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Located just outside the city of Saint-Rémy-de-Provence, the ancient city of Glanum is the product of more than a century of archaeological excavation.
The very first Gallic tribes settled at the heart of the Alpille Mountains around the year 600BC, close to a spring in the valley that was famous since prehistoric times for its healing powers.
In the 2nd century BC, the Celto-Ligurian tribe of the Salyens built a prosperous city around the spring, which contained Hellenistic architectural influences from the Greeks who had advanced inland from Marseille around this time. Drawn to the city, the Romans took over Glanum in 27BC and erected temples, baths, theatres and a forum. Under Roman influence, the focal point of the city remained the sacred spring. In 260AD, Glanum was overrun and destroyed by the Alamanni and was subsequently abandoned.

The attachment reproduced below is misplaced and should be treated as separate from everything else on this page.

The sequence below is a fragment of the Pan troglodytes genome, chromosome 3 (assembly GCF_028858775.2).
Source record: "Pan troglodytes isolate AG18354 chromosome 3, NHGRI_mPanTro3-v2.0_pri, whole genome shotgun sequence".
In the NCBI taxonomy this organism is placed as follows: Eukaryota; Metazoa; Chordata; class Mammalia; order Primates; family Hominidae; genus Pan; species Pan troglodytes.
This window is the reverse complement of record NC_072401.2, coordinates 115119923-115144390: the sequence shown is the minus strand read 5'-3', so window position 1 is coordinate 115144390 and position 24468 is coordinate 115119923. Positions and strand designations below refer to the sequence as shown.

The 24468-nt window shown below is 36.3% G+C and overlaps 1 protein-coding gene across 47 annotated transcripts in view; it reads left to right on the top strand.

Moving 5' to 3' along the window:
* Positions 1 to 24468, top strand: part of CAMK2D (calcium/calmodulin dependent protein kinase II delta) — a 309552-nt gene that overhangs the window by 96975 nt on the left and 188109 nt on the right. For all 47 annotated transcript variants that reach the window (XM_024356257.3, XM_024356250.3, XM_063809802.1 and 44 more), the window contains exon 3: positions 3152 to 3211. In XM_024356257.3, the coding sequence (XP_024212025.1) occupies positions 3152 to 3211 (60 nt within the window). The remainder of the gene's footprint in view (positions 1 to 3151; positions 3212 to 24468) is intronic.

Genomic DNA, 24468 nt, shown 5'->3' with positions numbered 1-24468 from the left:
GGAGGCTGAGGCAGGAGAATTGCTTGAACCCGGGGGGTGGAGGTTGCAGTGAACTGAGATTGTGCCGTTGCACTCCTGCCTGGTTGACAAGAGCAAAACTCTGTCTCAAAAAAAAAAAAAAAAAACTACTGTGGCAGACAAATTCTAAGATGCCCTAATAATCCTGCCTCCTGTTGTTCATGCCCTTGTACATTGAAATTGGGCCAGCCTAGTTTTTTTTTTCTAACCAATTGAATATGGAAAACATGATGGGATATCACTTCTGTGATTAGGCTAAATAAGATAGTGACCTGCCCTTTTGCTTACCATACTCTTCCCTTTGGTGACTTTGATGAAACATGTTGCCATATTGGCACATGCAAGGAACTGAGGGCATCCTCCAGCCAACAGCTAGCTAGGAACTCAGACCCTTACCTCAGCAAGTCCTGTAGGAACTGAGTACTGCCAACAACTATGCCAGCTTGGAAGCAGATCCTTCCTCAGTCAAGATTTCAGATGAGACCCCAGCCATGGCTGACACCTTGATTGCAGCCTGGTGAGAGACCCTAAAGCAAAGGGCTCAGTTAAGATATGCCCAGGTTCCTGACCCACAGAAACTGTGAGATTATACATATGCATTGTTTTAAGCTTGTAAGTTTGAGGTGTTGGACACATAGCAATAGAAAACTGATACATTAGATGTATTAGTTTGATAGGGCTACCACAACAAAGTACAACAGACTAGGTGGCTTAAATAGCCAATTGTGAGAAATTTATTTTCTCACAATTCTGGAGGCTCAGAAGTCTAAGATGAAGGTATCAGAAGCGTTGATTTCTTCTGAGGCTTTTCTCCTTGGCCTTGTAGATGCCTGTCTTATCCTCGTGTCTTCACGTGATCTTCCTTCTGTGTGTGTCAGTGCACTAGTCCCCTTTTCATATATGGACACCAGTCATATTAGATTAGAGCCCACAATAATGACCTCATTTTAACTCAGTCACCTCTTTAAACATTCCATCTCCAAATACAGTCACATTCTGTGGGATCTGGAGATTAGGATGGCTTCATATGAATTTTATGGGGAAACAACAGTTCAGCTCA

The ancient city’s triumphal arch and mausoleum were, for a long time, the only visible vestiges of the Roman Empire in the area. Today, they are known as Les Antiques. These monuments marked the entrance to the city of Glanum.
The first archaeological excavation around Glanum began in 1921 under Pierre de Brun, followed by Henri Rolland. Their findings resulted in the site of Glanum as we know it today.
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